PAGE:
The Brush Plating Repair Approval Process in Aerospace: A Review
Every day the skies host thousands of flights consisting of aircrafts both small and large carrying up to 800 passengers to their desired destinations. As the fleet size increases, the need for regularly scheduled overhaul, repair and OEM maintenance skyrockets.
For several decades, selective brush plating has been an approved process in aircraft maintenance by the Federal Aviation Administration (FAA) and OEM engine and aircraft manufacturer’s manuals. Aviation maintenance personnel find that brush plating reduces costs and downtime, because the process is portable, easy to use, reliable, fast, and environmentally friendly.
Typical aerospace applications include:
- Corrosion protection
- Dimensional restoration
- Improvement of surface properties
- Repair of aluminum components
- Selective chromium stripping
All aircraft repair procedures must be covered by specifications or approved engineering procedures. The first commercial aviation specification for brush plating was written in 1956. Today selective brush plating is covered by more than 100 aircraft specifications.
So what is the appropriate procedure for obtaining a repair for an aircraft component? First, review the repair manual*. Second, keep open lines of communication with manufacturers and the FAA**. Legal repairs performed on civil aircraft are carried out through instructions from:
- Manufacturer’s Maintenance Manual
- Instructions for Continued Airworthiness (prepared by the manufacturer)
- Approved FAA procedures
- Advisory Circular
- Engineered Repair
Brush plating and anodizing have been made an integral part of the repair process as it is cited in numerous Repair Procedure, Standard Practice, Process Specification, Repair Manual, Service Bulletin, and Manufacturing Specification publications. FAA Repair Stations holding FAA approval with an authorized rating can perform the repair per the specified requirements.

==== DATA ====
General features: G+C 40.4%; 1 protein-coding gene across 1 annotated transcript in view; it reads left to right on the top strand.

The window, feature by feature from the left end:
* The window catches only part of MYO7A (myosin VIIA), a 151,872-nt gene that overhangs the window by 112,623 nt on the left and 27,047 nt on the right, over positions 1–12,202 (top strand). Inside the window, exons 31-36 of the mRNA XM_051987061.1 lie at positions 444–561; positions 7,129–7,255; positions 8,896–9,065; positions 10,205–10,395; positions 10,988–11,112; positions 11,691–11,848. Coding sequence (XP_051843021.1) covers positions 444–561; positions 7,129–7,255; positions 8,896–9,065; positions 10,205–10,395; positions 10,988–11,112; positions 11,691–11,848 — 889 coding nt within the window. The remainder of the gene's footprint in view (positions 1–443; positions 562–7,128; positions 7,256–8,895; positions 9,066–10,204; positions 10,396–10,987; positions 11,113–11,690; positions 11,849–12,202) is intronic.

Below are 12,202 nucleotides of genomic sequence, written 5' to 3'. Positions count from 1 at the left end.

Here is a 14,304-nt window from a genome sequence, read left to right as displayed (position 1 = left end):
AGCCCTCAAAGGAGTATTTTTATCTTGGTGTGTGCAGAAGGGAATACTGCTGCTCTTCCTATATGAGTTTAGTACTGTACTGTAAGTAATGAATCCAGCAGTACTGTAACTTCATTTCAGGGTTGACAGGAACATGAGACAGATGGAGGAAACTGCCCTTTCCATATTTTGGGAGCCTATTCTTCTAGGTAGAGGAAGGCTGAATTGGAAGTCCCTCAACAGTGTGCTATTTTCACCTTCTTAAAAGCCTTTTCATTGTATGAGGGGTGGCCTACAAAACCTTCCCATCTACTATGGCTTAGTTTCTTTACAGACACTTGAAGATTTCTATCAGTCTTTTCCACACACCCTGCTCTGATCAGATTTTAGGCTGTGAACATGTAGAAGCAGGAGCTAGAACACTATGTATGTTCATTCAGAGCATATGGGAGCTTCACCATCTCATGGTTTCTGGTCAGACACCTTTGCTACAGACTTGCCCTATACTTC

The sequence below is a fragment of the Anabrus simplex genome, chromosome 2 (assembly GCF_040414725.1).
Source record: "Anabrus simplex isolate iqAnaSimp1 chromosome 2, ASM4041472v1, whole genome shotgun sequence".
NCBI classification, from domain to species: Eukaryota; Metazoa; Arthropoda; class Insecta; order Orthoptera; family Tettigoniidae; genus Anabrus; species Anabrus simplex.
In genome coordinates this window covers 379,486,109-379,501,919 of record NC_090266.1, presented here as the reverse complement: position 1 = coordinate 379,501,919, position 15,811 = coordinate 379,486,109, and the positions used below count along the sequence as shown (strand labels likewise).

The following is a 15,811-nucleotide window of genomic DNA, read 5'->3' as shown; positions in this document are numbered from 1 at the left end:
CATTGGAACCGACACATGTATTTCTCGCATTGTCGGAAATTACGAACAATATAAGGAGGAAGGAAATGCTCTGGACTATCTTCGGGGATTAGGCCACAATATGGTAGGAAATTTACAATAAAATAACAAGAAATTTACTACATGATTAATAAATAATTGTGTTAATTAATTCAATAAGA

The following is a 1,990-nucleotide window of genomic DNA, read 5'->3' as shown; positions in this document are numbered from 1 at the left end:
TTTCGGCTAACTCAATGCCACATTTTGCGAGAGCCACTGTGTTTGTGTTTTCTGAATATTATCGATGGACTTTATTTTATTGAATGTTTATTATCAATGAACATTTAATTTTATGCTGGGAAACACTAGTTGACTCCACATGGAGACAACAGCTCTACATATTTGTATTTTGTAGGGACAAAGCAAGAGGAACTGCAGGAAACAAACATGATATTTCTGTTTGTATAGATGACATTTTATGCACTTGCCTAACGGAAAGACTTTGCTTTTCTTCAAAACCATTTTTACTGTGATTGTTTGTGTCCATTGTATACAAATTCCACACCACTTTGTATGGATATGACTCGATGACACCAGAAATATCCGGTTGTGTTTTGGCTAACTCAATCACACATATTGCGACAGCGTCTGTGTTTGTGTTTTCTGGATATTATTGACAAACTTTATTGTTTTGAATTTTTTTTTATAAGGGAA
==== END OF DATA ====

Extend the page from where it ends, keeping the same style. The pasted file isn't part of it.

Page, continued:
In some cases, repairs can vary from the overhaul or maintenance manual, such as brush plating rather than tank plating. While the end result is comparative the means of getting there is different. In these instances, it is important to communicate with all parties to ensure the application is written into the applicable specification. A simple phone call to the manufacturer may be all that is required to obtain written approval. Good communication with the manufacturer is essential.
However, new repair procedures might meet some resistance due to cost, safety, testing requirements, proprietary information, or other concerns. If the repair is technically sound, then a procedural change may be obtained by:
- FAA Advisory Circular 43.13-1B
- FAA Designated Engineering Representative (DER)
Although the FAA is not under obligation to OEMs, the FAA will often consult a manufacturer for a technical opinion, especially for critical components.
In summary, brush plating is an existing FAA and OEM approved process. To start using it on your components, take a look at your repair manual for the appropriate procedure. Do you have a change to the procedure? Contact the manufacturer. Do you have a new procedure? Contact the FAA. Soon the SIFCO Process® will be known as an approved method for use in the aerospace industry.
*For proper applications.
**Find an approved FAA source to perform the repair.